Suspending Kindergarten and Other Suspensions via School Libraries
Good afternoon. I begin with a poem portion:
Projet de Poésie Arménienne
Sunday, November 19, 2006
She saved me. When I arrived in 6th grade,
a known criminal, the new teacher
asked me to stay after school the first day, she said
I’ve heard about you. She was a tall woman,
with a deep crevice between her breasts,
and a large, calm nose. She said,
This is a special library pass.
As soon as you finish your hour’s work—
that hour’s work that took ten minutes
and then the devil glanced into the room
and found me empty, a house standing open—
you can go to the library. Every hour
I’d zip through the work in a dash and slip out of my
seat as if out of God’s side and sail
down to the library, solo through the empty
powerful halls, flash my pass
and stroll over to the dictionary
to look up the most interesting word
I knew, spank, dipping two fingers
into the jar of library paste to
suck that tart mucilage as I
came to the page with the cocker spaniel’s
silks curling up like the fine steam of the body.
After spank, and breast, I’d move on
to Abe Lincoln and Helen Keller,
safe in their goodness till the bell, thanks
to Mrs. Krikorian, amiable giantess
with the kind eyes.
When my niece Julia entered kindergarten at Charles W. Henry School in Mt. Airy in 2009, and her sister Sarah followed in 2012, its lovely library welcomed them. I joined parents and grandparents in that warm space for Henry’s 2nd grade class Mother’s Day Tea. By the time my goddaughters Freya and JJ entered Henry’s kindergarten, two years ago and yesterday, the books were gone and the warm space that could provide refuge and reading for a recalcitrant youngster is now a lunchroom. The SRC’s inexorable march to library extinction in the schools the state was so eager to “improve” — beginning in 2001– is near completion.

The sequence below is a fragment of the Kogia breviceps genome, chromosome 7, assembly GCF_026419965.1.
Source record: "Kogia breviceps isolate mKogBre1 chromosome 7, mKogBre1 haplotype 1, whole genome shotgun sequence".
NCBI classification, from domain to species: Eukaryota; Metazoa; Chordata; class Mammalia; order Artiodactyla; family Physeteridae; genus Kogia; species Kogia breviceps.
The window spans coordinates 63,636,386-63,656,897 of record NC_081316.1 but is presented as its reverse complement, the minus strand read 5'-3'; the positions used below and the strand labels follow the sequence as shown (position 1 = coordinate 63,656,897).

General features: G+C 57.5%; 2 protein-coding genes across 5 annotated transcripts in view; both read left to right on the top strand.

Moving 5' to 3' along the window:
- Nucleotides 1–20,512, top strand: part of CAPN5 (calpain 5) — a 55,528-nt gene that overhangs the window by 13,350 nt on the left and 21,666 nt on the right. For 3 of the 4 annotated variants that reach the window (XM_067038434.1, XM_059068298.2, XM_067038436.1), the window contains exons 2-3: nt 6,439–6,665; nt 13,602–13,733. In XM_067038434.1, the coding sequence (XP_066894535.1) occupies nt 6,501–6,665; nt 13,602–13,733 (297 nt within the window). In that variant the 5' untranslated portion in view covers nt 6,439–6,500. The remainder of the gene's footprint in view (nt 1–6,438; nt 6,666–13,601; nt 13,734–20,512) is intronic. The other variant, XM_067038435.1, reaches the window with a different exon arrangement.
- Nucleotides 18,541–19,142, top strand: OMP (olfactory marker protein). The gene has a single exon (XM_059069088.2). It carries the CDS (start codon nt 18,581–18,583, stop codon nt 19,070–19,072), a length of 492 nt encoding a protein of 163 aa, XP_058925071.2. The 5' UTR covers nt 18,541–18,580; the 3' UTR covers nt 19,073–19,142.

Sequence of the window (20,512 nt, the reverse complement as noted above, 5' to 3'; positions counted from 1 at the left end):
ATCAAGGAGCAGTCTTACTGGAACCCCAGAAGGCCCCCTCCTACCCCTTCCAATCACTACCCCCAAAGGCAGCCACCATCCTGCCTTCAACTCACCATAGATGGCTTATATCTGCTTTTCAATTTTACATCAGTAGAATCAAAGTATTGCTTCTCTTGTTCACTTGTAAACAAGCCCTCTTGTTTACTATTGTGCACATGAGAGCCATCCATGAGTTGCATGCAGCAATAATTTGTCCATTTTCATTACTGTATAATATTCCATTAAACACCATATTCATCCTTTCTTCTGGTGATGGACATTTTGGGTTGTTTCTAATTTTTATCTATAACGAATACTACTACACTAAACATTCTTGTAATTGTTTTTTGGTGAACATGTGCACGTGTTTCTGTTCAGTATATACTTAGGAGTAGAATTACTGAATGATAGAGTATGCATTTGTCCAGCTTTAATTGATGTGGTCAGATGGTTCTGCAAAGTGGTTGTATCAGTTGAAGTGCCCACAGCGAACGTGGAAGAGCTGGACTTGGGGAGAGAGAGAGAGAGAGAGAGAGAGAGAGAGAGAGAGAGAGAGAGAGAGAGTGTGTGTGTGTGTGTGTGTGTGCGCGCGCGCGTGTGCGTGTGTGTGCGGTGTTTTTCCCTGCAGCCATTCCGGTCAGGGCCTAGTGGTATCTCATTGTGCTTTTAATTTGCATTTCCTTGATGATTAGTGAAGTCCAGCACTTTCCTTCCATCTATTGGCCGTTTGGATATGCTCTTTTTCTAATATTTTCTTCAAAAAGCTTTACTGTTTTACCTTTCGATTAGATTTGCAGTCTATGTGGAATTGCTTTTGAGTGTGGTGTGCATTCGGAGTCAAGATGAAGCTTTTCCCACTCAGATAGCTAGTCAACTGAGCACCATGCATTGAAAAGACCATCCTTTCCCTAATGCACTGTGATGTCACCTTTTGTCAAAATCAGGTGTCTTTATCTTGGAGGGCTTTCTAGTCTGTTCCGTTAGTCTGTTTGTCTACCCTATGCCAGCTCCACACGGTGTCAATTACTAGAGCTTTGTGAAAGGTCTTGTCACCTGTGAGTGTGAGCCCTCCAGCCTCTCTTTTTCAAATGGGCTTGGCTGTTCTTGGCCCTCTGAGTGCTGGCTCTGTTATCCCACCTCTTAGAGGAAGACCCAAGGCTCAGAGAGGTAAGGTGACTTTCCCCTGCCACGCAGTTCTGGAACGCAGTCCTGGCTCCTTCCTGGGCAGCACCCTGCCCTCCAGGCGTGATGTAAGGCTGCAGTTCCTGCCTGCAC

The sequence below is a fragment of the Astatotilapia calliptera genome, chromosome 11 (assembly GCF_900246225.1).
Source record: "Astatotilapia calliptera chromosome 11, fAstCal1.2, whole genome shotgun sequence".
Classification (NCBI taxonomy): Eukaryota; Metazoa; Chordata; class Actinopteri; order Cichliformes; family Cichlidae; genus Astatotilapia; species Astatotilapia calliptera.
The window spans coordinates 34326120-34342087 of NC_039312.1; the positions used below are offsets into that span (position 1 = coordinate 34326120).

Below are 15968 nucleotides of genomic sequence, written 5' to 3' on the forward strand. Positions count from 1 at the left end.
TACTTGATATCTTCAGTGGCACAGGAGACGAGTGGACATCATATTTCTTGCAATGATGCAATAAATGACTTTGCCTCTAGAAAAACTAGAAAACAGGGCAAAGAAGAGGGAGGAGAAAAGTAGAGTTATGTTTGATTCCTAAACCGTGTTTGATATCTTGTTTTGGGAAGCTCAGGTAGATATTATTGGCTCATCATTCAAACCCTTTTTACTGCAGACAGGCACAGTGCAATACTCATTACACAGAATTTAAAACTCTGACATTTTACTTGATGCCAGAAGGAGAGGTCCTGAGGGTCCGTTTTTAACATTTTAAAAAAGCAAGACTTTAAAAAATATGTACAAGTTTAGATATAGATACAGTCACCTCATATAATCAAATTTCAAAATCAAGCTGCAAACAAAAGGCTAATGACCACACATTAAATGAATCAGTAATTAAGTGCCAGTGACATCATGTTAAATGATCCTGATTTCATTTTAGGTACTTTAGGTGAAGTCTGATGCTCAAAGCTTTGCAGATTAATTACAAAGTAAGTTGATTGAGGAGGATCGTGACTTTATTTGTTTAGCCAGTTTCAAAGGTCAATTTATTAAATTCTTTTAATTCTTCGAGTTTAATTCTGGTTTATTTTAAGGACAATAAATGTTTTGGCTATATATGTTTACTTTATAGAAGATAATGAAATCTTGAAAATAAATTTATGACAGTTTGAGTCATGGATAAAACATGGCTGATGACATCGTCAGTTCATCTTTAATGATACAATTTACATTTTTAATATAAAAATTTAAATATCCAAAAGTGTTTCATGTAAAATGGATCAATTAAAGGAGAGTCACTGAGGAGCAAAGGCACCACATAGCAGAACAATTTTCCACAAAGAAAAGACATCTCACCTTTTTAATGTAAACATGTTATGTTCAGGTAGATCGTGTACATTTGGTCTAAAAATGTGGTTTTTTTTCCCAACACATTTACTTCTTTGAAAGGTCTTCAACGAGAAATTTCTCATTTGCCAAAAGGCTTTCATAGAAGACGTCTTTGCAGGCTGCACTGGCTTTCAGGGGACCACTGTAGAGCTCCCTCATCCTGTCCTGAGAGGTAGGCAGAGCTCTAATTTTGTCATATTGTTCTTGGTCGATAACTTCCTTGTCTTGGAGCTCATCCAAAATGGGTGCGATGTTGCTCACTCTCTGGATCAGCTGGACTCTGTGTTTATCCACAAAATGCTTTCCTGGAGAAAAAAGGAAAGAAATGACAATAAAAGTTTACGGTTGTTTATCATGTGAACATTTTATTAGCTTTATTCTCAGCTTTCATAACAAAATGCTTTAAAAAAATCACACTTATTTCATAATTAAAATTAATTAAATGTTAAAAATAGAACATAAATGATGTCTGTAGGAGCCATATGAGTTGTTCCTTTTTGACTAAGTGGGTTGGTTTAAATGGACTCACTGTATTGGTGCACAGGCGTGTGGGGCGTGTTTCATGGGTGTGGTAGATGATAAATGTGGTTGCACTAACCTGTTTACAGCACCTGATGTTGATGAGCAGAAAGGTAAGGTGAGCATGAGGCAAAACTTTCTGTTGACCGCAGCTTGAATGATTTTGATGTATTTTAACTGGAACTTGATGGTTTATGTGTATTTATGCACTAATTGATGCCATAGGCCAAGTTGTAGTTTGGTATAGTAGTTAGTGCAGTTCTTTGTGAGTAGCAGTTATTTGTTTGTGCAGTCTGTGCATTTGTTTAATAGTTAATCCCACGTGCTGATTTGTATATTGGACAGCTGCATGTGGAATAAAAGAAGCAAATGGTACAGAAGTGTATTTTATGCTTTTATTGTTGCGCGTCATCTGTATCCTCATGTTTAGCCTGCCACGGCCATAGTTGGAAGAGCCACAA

The data is clear: the presence of a professionally-staffed fully-resourced school library raises test scores. (NAEP)
Every public school superintendent and every principal can confirm this.
And an administrative body can look into their own school memories, into the school lives of their children and grandchildren, and into their hearts, to acknowledge that the youngsters in their care deserve as much.
Barbara McDowell Dowdall English Department Head (Retired) A. Philip Randolph Career Tech High School
Member, Alliance for Philadelphia Public Schools (APPS)